340 F.3d 810
Clear Channel Outdoor Inc., a Delaware corporation; Viacom Outdoor Inc., a Delaware corporation; National Advertising Company, a Delaware corporation, Plaintiffs-Appellees,
City of Los Angeles; Angeles Department of Building & Safety; David R. Keim, in his official capacity as Chief of the Code Enforcement Bureau of the Los Angeles Department of Building & Safety, Defendants-Appellants.
United States Court of Appeals, Ninth Circuit.
Argued and Submitted July 7, 2003.
Filed August 15, 2003.
Michael L. Klekner, Esq., Los Angeles, California, for the defendants-appellants.
Richard B. Kendall, Esq., Los Angeles, California, for the plaintiffs-appellees.
Appeal from the United States District Court for the Central District of California; Stephen V. Wilson, District Judge, Presiding. D.C. No. CV-02-07586-SVW.
Before: Barry G. Silverman, W. Fletcher, and Johnnie B. Rawlinson, Circuit Judges.
SILVERMAN, Circuit Judge.
The City of Los Angeles, its Department of Building and Safety, and the Chief of the Department's Code Enforcement Bureau appeal the district court's order granting the motion of Clear Channel Outdoor, Inc., Viacom Outdoor, Inc., and National Advertising Company for a preliminary injunction enjoining the City from implementing ordinances that provide for the inspection of off-site billboards and the assessment of a fee to cover the cost of that inspection. The district court had jurisdiction under 28 U.S.C. § 1331, and this Court has jurisdiction under 28 U.S.C. § 1292(a)(1). Because we find it unlikely that the advertising companies will prevail on their First Amendment claims, we vacate the preliminary injunction.
I. Factual and Procedural Background
The Los Angeles Municipal Code regulates exterior signs in the City. See L.A.M.C. § 91.6201 et seq. In so doing, the Code differentiates between "Off-Site Signs" and "On-Site Signs." An "Off-Site Sign" is defined as "a sign which displays any message directing attention to a business, product, service, profession, commodity, activity, event, person, institution or any other commercial [or non-commercial] message, which is generally conducted, sold, manufactured, produced, offered or occurs elsewhere than on the premises where such sign is located." L.A.M.C. § 91.6203.1 An "On-Site Sign" is "[a] sign that is other than an off-site sign." Id.
On February 8, 2002, the Los Angeles City Council passed Ordinance No. 174442, which established the "Off-Site Sign Periodic Inspection Program." Ordinance No. 174442 subjects all off-site sign structures to regular inspection and requires the person in control of an off-site sign structure to pay an annual fee for inspection. After inspection, each off-site sign structure will be issued an inspection permit, and the Department of Building and Safety will create and maintain an inventory of all inspected off-site sign structures. Ordinance No. 174736, passed on July 23, 2002, created a trust fund into which the annual inspection fees would be paid, set the first year's fee at $314, and set monetary penalties for failure to pay the fee.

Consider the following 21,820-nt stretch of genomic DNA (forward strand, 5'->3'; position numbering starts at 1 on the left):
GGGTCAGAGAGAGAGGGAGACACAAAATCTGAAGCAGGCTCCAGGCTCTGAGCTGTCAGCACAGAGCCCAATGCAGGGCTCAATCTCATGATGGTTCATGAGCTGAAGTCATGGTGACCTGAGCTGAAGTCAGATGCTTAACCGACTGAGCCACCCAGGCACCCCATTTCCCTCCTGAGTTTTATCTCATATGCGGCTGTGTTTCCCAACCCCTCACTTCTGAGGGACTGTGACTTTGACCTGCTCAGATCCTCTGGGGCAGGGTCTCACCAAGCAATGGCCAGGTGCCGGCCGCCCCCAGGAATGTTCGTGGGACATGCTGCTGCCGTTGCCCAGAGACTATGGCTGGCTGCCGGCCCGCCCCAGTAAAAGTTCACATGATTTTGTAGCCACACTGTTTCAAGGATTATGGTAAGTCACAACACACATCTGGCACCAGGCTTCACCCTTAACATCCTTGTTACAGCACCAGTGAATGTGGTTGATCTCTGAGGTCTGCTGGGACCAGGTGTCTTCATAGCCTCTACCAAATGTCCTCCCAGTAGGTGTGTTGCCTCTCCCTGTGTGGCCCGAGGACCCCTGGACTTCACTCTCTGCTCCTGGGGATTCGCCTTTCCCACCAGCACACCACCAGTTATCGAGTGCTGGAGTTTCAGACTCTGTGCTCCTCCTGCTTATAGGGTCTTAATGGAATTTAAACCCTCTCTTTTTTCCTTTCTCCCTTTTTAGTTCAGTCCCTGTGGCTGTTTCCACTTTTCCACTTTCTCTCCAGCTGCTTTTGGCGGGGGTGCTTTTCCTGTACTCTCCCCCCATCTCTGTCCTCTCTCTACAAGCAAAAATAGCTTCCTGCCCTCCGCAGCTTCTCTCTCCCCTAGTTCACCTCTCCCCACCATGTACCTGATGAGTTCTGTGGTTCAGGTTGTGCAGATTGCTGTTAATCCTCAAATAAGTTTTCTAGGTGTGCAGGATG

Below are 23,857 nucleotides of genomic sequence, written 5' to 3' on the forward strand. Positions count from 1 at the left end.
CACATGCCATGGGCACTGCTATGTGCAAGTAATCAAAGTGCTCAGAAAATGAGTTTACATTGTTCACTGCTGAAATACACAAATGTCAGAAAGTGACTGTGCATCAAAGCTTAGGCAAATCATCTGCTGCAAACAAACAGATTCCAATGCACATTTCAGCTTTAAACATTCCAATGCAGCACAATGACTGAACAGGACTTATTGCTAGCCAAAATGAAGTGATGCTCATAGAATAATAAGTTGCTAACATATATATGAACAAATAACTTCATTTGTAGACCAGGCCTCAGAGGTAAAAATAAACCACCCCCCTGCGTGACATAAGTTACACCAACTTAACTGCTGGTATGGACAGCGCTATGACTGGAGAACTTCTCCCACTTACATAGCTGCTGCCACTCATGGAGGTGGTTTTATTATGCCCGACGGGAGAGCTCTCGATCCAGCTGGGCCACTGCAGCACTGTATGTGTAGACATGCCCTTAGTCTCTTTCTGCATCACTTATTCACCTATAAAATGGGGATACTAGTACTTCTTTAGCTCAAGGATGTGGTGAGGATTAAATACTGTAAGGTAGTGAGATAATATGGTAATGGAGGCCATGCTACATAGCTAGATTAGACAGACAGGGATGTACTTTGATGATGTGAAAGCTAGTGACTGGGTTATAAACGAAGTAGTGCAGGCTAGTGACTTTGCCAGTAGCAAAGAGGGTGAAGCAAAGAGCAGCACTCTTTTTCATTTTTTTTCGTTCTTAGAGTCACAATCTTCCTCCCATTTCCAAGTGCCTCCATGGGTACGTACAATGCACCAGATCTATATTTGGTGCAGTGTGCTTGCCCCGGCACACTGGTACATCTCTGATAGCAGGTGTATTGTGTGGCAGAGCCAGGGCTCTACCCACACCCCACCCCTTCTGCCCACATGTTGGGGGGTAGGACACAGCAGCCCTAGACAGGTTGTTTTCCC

On September 27, 2002, three outdoor advertising companies filed the instant action against Appellants, alleging that the City had "imposed a new, content-based fee on certain speech," and thereby abridged their right to free expression and equal protection of the laws under the First and Fourteenth Amendments.2 The complaint sought declaratory and injunctive relief, and the advertising companies filed a motion for a preliminary injunction on October 7, 2002.
On October 28, 2002, the district court conducted a hearing on the application for a preliminary injunction, and two days later granted the injunction. The district court concluded that the outdoor advertising companies had stated a colorable First Amendment claim because the inspection ordinances (1) favored commercial speech over noncommercial speech; (2) impermissibly differentiated between types of noncommercial speech; (3) impermissibly differentiated between types of commercial speech; and (4) were unconstitutionally vague.
This appeal timely followed.
A. Standard of Review
This court generally reviews a district court's decision to issue a preliminary injunction for abuse of discretion. Walczak v. EPL Prolong, Inc., 198 F.3d 725, 730 (9th Cir.1999). In issuing a preliminary injunction, a district court abuses its discretion "by basing its decision on either an erroneous legal standard or clearly erroneous factual findings." Id. (citation omitted). A district court's decision is based on an erroneous legal standard if: "(1) the court did not employ the appropriate legal standards that govern the issuance of a preliminary injunction; or (2) in applying the appropriate standards, the court misapprehended the law with respect to the underlying issues in the litigation." Id. (citing Sports Form, Inc. v. United Press Int'l, Inc., 686 F.2d 750, 752 (9th Cir.1982)).